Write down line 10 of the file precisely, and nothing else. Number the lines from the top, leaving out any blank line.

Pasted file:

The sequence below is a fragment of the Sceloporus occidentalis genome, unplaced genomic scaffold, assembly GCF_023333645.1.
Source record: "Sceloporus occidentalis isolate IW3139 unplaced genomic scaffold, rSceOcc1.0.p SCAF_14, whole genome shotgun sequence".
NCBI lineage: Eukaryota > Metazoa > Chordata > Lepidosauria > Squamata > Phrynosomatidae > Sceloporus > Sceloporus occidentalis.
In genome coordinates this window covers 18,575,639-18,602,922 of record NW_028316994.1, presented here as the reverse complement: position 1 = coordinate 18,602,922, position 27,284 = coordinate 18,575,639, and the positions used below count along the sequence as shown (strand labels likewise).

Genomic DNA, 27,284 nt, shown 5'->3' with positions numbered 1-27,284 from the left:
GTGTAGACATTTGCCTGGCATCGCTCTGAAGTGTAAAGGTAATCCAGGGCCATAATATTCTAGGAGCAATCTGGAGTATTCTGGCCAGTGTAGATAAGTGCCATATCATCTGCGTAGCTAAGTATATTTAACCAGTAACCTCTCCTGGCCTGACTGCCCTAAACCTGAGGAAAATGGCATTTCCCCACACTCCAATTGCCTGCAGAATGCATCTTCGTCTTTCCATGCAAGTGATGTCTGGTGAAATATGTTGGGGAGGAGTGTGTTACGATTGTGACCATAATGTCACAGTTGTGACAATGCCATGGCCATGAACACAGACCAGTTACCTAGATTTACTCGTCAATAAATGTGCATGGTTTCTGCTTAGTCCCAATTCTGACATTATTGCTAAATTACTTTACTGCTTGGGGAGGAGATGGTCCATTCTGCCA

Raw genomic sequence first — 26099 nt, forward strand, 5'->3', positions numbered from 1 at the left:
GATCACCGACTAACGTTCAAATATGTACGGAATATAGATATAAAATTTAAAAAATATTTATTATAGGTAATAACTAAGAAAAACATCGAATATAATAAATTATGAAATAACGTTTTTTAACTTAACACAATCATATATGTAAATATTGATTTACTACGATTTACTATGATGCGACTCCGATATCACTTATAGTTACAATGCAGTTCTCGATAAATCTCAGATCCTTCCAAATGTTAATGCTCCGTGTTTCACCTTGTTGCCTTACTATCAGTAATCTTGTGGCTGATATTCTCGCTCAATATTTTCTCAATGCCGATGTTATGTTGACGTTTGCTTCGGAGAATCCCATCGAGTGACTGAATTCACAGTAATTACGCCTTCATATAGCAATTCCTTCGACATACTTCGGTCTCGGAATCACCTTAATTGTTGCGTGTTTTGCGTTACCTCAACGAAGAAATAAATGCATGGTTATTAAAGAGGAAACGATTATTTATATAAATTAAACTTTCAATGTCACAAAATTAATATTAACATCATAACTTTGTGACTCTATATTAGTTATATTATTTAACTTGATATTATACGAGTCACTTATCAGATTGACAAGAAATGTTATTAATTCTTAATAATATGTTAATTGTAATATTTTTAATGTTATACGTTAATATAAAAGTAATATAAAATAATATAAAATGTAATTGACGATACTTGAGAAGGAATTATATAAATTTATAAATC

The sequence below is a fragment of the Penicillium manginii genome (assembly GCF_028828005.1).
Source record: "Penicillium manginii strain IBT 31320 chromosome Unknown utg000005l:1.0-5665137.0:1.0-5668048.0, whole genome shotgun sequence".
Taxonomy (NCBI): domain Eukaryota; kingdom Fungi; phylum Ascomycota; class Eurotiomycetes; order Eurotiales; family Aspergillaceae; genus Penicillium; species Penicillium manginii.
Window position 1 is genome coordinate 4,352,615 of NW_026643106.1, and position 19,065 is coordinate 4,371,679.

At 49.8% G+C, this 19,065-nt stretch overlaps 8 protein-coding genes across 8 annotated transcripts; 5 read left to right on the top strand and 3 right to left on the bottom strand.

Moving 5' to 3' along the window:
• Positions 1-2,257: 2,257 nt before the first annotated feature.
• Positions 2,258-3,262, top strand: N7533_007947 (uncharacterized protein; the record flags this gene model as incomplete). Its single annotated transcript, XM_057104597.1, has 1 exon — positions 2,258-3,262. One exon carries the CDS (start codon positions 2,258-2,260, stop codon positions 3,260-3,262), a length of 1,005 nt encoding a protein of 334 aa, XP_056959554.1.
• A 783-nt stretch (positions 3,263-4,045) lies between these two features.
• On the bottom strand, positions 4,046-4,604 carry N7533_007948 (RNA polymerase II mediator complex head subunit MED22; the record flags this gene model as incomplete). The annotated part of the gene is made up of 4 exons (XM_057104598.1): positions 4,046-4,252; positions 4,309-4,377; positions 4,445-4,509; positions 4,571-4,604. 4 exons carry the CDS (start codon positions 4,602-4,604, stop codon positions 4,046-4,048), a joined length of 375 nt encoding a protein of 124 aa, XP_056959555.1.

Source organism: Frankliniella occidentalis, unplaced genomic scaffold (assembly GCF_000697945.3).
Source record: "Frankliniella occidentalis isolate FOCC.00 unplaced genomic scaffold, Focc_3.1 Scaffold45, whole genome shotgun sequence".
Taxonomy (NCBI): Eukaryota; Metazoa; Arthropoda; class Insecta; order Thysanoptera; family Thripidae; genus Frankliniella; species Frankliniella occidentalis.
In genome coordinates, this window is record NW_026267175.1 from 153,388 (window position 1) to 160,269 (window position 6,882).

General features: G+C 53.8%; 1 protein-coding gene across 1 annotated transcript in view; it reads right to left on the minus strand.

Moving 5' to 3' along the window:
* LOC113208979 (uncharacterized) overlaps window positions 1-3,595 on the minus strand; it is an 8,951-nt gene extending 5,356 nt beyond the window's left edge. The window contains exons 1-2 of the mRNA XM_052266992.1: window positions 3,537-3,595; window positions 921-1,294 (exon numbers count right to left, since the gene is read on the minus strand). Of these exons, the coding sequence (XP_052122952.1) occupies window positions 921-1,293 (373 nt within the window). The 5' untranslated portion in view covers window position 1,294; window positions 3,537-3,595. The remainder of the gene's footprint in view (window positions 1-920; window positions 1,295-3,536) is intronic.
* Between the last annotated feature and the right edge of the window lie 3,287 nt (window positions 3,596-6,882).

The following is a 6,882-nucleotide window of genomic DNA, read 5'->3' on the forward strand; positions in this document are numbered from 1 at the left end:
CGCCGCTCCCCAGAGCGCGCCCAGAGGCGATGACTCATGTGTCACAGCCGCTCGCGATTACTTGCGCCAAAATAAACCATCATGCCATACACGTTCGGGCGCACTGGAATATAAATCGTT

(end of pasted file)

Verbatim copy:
Source record: "Penicillium manginii strain IBT 31320 chromosome Unknown utg000005l:1.0-5665137.0:1.0-5668048.0, whole genome shotgun sequence".